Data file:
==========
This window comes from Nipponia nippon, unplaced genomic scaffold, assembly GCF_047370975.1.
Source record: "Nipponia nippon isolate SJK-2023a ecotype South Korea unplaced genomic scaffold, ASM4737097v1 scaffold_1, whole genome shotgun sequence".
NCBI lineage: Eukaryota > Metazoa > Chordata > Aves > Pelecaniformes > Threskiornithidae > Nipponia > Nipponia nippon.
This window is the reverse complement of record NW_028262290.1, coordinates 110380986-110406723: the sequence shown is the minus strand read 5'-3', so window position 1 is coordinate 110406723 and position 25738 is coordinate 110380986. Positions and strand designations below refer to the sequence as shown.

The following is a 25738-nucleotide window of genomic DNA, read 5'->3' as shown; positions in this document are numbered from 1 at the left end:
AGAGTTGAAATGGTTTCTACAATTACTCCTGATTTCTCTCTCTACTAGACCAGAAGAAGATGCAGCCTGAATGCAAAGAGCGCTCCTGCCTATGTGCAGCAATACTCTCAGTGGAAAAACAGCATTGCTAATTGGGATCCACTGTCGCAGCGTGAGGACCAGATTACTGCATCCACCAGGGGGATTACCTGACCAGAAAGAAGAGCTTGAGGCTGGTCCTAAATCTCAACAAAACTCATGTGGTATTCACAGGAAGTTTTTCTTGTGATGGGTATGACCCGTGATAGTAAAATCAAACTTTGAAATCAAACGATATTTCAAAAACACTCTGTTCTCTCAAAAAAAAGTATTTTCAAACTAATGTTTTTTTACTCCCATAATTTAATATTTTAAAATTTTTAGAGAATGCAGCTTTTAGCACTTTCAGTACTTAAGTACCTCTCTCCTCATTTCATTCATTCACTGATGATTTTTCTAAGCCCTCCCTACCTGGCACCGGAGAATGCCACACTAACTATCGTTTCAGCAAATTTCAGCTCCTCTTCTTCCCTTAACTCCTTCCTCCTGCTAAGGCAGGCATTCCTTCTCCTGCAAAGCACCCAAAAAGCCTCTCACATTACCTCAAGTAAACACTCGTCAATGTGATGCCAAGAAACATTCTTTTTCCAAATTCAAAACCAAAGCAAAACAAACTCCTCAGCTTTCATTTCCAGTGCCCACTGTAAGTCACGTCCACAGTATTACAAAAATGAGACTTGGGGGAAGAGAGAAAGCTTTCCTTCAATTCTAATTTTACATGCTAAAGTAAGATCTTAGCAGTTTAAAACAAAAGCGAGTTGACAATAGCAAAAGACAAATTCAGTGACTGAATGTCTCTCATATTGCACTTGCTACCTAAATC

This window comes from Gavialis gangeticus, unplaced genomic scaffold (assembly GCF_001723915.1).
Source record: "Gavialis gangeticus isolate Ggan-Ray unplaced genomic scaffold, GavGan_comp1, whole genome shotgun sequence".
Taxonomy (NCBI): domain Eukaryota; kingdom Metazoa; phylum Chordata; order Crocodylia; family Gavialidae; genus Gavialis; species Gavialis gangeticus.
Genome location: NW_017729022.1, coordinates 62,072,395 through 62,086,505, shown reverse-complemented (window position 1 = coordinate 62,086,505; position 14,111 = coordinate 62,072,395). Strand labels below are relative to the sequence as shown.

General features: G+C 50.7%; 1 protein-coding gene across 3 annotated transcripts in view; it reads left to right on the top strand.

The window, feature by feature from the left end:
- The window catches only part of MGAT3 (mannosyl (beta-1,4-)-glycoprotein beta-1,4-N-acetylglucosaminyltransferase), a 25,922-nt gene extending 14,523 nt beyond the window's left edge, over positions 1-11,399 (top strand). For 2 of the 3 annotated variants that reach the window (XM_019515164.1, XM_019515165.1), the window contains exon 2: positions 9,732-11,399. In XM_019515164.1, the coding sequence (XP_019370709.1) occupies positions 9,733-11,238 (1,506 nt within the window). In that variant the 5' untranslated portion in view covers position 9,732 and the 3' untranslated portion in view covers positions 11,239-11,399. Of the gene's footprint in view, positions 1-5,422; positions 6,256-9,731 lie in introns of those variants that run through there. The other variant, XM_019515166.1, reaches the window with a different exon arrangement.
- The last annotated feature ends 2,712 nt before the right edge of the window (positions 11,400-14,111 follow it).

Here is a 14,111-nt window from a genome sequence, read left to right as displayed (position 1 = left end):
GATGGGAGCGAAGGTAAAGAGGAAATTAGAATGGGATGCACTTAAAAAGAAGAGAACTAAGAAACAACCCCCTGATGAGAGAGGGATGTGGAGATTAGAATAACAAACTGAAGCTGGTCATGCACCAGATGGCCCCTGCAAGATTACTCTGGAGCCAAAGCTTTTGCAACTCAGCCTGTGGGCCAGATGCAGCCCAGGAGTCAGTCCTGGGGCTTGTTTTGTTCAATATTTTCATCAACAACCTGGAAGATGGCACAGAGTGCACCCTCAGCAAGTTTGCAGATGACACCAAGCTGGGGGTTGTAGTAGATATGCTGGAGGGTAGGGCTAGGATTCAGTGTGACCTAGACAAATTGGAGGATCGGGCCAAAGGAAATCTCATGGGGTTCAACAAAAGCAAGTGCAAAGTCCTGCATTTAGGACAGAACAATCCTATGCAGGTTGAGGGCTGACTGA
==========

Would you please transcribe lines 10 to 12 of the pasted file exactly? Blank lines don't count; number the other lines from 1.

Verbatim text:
Genome location: NW_017729022.1, coordinates 62,072,395 through 62,086,505, shown reverse-complemented (window position 1 = coordinate 62,086,505; position 14,111 = coordinate 62,072,395). Strand labels below are relative to the sequence as shown.

General features: G+C 50.7%; 1 protein-coding gene across 3 annotated transcripts in view; it reads left to right on the top strand.

The window, feature by feature from the left end: